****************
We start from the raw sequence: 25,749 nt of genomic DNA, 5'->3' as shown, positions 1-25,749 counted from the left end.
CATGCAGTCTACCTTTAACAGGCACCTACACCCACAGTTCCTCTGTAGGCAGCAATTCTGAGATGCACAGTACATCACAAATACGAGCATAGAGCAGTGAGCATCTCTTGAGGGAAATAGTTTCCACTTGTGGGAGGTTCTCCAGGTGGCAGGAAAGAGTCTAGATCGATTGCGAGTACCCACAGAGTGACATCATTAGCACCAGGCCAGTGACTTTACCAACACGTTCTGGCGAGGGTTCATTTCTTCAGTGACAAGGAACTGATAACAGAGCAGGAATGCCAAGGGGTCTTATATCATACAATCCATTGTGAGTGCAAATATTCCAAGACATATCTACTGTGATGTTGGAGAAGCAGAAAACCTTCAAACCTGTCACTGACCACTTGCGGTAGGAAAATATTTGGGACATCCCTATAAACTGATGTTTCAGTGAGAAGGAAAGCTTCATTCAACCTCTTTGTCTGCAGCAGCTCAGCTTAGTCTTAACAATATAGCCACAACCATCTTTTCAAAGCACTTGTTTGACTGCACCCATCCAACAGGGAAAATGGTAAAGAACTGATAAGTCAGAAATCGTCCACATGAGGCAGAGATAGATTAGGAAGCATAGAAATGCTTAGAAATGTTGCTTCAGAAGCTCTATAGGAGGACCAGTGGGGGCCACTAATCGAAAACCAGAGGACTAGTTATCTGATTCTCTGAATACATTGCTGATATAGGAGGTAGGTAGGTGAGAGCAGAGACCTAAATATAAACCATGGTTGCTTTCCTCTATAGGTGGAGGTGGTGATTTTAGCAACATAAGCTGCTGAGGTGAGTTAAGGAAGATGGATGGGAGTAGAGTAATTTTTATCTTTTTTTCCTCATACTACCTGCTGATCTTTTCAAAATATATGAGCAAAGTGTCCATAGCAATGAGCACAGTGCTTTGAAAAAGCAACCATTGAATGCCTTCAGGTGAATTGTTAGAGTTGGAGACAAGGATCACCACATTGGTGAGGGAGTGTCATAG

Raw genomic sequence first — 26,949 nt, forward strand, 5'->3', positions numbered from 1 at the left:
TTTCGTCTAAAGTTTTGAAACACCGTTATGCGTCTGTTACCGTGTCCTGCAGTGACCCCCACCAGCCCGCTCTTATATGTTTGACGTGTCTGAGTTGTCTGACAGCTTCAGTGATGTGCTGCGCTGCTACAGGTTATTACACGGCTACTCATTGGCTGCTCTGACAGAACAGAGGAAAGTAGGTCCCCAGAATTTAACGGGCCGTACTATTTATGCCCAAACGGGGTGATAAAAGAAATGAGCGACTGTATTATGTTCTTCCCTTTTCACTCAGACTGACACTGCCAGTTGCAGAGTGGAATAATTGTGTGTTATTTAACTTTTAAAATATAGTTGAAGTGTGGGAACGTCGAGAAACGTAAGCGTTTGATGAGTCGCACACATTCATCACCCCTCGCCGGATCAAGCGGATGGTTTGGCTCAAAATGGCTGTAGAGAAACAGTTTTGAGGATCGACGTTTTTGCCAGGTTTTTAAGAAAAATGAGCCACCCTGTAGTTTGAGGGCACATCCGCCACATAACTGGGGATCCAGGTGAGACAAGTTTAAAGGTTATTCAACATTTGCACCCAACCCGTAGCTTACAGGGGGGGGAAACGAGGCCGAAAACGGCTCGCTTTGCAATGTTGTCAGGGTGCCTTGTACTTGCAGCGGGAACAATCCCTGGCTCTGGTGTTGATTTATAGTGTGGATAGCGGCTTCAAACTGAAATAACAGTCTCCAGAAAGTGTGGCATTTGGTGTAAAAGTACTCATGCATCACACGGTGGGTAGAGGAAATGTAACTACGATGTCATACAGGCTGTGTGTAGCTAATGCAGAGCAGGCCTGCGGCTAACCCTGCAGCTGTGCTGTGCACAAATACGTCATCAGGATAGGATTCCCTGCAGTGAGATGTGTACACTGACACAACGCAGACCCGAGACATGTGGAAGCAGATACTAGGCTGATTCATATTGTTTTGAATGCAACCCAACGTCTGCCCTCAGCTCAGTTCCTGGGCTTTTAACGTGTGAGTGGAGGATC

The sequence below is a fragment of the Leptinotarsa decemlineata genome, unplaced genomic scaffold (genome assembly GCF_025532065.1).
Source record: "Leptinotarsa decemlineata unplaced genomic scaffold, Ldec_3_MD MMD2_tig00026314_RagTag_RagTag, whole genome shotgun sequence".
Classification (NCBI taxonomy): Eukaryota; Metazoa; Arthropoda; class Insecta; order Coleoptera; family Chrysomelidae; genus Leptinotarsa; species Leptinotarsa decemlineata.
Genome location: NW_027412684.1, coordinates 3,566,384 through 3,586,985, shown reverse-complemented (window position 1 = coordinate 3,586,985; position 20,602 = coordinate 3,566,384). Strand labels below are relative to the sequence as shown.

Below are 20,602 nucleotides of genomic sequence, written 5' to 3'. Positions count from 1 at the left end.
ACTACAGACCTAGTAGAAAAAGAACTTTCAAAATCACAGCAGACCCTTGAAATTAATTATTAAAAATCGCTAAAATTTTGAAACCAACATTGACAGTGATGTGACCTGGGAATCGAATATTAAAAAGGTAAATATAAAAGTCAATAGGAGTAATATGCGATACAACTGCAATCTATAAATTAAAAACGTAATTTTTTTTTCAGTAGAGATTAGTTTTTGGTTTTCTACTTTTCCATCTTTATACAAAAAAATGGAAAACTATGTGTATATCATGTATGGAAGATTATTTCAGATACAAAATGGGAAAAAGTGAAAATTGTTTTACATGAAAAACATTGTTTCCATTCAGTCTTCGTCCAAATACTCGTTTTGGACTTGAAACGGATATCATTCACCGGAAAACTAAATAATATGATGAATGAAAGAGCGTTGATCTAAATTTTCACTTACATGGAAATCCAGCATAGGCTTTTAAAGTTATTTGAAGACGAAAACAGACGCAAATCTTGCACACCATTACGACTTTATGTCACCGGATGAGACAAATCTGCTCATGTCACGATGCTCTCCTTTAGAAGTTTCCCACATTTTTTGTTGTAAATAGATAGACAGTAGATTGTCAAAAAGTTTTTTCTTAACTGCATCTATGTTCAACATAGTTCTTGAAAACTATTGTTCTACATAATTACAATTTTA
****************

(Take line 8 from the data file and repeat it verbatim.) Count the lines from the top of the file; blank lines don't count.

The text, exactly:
Genome location: NW_027412684.1, coordinates 3,566,384 through 3,586,985, shown reverse-complemented (window position 1 = coordinate 3,586,985; position 20,602 = coordinate 3,566,384). Strand labels below are relative to the sequence as shown.